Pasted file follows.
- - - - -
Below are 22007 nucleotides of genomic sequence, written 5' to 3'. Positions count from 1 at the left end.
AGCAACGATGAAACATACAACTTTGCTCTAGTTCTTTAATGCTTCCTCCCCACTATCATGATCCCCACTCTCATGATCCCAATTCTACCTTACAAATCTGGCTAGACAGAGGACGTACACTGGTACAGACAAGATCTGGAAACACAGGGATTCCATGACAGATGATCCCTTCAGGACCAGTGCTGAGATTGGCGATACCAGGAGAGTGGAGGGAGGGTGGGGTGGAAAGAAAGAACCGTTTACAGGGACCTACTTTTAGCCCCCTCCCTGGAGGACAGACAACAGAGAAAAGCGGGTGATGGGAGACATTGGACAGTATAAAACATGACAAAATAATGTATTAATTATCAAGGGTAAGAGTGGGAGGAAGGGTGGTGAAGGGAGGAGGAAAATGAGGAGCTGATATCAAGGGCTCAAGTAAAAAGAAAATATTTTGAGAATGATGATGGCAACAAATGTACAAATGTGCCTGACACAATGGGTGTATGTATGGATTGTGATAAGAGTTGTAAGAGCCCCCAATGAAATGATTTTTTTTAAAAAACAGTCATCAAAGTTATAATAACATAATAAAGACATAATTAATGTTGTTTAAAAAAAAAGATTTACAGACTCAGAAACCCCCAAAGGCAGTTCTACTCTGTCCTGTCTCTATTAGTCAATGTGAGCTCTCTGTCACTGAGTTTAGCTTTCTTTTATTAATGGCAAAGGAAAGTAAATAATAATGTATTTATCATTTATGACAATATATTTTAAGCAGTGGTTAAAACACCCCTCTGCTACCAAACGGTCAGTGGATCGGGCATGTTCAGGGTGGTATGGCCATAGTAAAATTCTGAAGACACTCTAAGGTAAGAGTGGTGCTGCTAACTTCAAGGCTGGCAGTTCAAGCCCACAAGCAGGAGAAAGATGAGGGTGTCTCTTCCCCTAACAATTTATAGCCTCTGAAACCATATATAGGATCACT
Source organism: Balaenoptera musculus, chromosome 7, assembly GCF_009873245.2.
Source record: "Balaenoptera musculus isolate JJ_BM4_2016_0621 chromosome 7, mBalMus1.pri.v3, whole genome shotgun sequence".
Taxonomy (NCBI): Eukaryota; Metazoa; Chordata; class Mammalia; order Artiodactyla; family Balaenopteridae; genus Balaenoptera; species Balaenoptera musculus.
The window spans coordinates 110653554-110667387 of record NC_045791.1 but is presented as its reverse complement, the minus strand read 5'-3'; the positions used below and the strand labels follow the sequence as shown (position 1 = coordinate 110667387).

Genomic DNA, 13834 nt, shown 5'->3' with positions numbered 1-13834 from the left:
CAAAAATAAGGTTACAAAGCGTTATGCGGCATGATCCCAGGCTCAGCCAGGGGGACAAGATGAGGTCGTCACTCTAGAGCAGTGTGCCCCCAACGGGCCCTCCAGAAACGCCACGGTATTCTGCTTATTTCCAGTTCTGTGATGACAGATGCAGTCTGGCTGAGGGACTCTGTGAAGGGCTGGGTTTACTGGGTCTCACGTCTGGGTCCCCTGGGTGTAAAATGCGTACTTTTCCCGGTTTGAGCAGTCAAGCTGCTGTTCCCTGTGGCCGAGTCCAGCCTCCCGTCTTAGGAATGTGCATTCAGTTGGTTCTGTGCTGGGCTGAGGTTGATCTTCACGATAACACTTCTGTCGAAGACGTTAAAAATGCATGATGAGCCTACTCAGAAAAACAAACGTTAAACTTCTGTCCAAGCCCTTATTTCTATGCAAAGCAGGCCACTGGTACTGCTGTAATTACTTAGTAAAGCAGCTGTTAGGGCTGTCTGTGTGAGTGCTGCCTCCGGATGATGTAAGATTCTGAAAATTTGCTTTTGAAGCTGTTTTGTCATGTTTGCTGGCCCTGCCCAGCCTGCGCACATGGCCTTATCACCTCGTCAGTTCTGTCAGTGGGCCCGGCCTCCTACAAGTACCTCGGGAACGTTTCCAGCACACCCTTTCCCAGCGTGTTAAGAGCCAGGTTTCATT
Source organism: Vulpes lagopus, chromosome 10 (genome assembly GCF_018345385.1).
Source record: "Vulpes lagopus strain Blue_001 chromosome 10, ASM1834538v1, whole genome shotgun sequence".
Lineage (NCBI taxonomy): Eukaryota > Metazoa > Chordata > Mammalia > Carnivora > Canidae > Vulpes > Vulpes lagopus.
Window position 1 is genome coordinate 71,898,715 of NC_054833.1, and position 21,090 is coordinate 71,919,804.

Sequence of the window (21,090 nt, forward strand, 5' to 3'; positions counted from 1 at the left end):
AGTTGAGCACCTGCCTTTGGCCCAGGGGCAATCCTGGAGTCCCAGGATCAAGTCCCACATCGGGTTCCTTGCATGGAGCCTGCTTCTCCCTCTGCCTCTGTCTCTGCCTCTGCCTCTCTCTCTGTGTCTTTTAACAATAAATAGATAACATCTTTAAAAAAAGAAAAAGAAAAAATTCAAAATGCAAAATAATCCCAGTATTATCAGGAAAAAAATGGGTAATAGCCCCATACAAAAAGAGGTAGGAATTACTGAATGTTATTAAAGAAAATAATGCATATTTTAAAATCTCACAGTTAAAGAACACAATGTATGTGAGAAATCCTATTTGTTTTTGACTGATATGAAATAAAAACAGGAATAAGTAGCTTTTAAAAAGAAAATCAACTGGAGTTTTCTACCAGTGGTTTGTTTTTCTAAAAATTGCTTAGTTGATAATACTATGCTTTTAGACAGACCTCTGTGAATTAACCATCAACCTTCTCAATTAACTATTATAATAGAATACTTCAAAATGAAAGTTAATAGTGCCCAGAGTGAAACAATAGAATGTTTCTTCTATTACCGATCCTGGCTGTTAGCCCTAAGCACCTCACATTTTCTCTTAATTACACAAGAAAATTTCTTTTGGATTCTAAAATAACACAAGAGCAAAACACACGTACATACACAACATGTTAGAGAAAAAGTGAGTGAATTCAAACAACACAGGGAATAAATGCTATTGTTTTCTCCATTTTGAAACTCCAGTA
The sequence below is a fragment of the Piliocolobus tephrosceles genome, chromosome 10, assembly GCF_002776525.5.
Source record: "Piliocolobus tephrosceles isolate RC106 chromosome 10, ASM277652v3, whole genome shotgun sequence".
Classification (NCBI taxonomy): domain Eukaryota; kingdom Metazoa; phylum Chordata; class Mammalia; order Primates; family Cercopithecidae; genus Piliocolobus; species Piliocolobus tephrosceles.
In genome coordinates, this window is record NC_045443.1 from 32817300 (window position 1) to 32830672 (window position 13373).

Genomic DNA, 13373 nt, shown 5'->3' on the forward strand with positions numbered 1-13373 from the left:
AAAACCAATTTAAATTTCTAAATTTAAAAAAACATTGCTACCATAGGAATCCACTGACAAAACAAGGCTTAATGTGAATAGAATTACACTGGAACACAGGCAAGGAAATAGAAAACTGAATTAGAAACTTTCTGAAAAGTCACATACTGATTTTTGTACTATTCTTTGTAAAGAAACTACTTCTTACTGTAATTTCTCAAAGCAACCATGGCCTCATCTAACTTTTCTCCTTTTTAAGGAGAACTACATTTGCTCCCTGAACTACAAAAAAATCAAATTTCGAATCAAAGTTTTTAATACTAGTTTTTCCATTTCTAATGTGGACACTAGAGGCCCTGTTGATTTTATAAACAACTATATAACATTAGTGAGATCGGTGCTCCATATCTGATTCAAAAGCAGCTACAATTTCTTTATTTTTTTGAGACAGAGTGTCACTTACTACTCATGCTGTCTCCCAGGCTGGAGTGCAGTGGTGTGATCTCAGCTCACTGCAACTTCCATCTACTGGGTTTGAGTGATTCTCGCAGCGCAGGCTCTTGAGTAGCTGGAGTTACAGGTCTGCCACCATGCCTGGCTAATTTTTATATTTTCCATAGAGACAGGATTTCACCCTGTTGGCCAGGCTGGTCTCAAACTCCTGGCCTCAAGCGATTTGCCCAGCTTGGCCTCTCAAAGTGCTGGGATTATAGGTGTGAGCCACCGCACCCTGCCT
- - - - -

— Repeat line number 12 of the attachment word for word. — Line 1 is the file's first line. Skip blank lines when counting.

Window position 1 is genome coordinate 71,898,715 of NC_054833.1, and position 21,090 is coordinate 71,919,804.